A subcontractor typically has a specialty in specific trades, such as:

If you hire a general contractor, you don’t have to worry about searching for and hiring several subcontractors — your general contractor will take care of this for you. However, you may only need to hire a specialty contractor if you have a small home improvement project. For example, you can hire an HVAC contractor to upgrade or fix your heating and air conditioning system. You can also hire a tiling contractor to install new tiles in your bathroom or a tile backsplash in your kitchen.

Handy people, house cleaners and other home pros.

If you have home repairs or maintenance tasks that require a skilled professional, you might not need to hire a general contractor. For example, most handy people can take care of minor repairs and maintenance work. And, you can hire a house cleaner to deep clean your house or an appliance service specialist to service your refrigerator, washer, dryer and other major appliances.

Compare prices from general contractors near you.

What about architects and designers?

Homeowners who are working on major renovations will often require an architect and/or an interior designer. An architect will work with you to understand your vision and ideas. They will create the designs (while keeping safety regulations and building codes top of mind) and give them to your contractor, who will bring your vision to life. 

An interior designer will also create designs for your interior space, focusing on functionality, aesthetics, safety and building codes. They can also decorate your interior space and help you decide on furnishings, finishes, paint colors and more. 

How to find the best contractors for your project.

After you’ve determined you need a contractor, filter out potential candidates by identifying the type of contractor that's best suited for your project. For example, if you only need plumbing work, new roofing or a bathroom remodel, find contractors who specialize in each of those domains. When tackling a major remodeling project that involves a mix of different jobs (like a complete house renovation), you’ll likely need a general contractor — and possibly an architect, interior designer and several subcontractors. 

female technician

Check out online reviews and project photos.

Going online and using tools is the best way to find local contractors. When you search online and use a tool like Thumbtack, you’ll find plenty of crucial information that can help you identify the best person for your project. For example, always read the contractors’ customer reviews and ratings. Reviews left by happy (and unhappy) clients will tell you a lot about a contractor’s professionalism, communication, pricing and work quality.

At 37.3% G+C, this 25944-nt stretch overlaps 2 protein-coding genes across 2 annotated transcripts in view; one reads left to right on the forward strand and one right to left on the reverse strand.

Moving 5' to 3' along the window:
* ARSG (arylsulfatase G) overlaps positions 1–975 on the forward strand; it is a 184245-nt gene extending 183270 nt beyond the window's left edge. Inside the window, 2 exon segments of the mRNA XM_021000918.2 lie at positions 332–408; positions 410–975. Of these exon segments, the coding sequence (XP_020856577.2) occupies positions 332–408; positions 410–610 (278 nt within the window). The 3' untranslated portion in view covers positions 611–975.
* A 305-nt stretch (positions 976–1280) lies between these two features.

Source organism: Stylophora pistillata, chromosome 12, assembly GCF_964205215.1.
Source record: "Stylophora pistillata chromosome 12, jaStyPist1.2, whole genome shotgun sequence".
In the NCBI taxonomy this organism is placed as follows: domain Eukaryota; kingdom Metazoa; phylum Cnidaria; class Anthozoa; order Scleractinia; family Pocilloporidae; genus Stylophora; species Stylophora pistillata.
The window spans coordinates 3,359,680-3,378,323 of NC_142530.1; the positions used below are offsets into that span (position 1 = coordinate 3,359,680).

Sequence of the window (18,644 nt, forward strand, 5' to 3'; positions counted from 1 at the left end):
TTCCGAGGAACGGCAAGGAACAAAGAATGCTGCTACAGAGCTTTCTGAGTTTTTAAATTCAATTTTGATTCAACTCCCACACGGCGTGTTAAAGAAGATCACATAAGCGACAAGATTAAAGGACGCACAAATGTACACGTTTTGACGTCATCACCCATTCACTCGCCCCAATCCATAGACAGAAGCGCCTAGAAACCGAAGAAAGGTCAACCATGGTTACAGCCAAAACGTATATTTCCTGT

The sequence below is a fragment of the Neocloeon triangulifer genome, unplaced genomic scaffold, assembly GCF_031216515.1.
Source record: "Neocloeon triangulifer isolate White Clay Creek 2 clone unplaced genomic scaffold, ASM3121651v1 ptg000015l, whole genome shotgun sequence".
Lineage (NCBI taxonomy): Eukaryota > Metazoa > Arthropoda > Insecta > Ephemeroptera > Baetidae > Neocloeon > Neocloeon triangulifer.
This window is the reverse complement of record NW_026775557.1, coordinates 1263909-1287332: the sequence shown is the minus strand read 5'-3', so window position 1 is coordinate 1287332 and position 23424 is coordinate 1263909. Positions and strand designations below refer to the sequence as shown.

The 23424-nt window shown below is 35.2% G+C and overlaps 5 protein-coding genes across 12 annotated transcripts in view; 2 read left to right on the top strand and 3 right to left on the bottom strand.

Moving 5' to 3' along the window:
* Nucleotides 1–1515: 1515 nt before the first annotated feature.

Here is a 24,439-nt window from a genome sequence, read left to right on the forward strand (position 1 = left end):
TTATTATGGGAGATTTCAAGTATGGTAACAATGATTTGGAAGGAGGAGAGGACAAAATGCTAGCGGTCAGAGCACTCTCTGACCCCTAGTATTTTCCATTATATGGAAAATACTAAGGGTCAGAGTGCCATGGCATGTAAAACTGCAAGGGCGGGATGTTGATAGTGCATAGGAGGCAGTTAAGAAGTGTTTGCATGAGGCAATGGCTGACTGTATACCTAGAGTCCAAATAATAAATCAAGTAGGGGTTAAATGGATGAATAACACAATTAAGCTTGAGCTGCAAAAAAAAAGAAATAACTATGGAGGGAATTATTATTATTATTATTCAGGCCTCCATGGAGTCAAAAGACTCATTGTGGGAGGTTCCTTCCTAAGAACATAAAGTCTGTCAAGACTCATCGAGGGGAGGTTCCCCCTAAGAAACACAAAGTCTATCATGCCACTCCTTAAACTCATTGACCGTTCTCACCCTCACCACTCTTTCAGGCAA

Many clients also post photos in their reviews. As you’re browsing through the reviews, look for photos of projects that resemble yours. These photos can help you get a better idea of a contractor’s specialty and craftsmanship. If you can’t find pictures of customers’ projects in their reviews, look for images the contractor may have posted on their profiles or website. 

Also read: How to search for a pro for your project.

What’s their reputation?

Online reviews can help you decide if a contractor is reputable, but you can take several other steps. For example, consider visiting the Better Business Bureau (BBB) and look up the contractor. On the BBB website, you can read more reviews and get information about client complaints. You can also conduct a quick web search to uncover whether a potential contractor has been involved in any rip-offs, scams or legal cases. 

Verify licenses and insurance.

You should always make sure your contractor is licensed per your local and state jurisdictions. For example, they may need a specialty or a general contractor license. Find out what the rules are where you live, and ask the contractor to provide proof of their license (especially if you can’t verify this information online).

If something goes wrong during your project, you should be covered. Make sure the contractor you hire has insurance and bonding if required. Here are more tips on how to verify insurance.

Search local general contractors and check prices.

Questions to ask contractors and pros.

Contacting contractors can be time-consuming — but you should always reach out to several candidates before making a decision. Think of this part of the process as insurance against expensive and unpleasant disputes down the road. Contact at least three to five contractors, but don’t hesitate to reach out to more if you’re having difficulty finding a good fit. 

talking to contractors

Here are several questions you can ask contractors:

  • Do you have a license?
  • Do you belong to trade associations or institutions?
  • Do you have insurance, such as workers’ compensation and liability insurance?
  • What’s your specialty and area of expertise? Or, are you a general contractor?
  • Do you offer a warranty?
  • Have you ever been involved in a legal dispute?
  • How will I be billed?
  • Is there a down payment?
  • What is your fee schedule?
  • Can you handle permitting?
  • Who will I be communicating with throughout the project?
  • How long will it take to complete my home project?
  • What are some things that can throw the project off schedule or over budget?
  • How much are the materials?
  • Who is your supplier for materials?
  • What's your process for creating a contract?
  • What materials do you recommend based on my budget and vision?
  • How much will installation, removal and general labor cost?
  • How much will my project cost in total?
  • Do you have a list of references I can contact?

These are just some of the questions you can ask. Don’t hesitate to ask more as they arise. And as you’re asking these questions, write down the contractors’ answers. Later down the line, your notes can help you make sure certain vocal agreements are ultimately written down and included in the contract.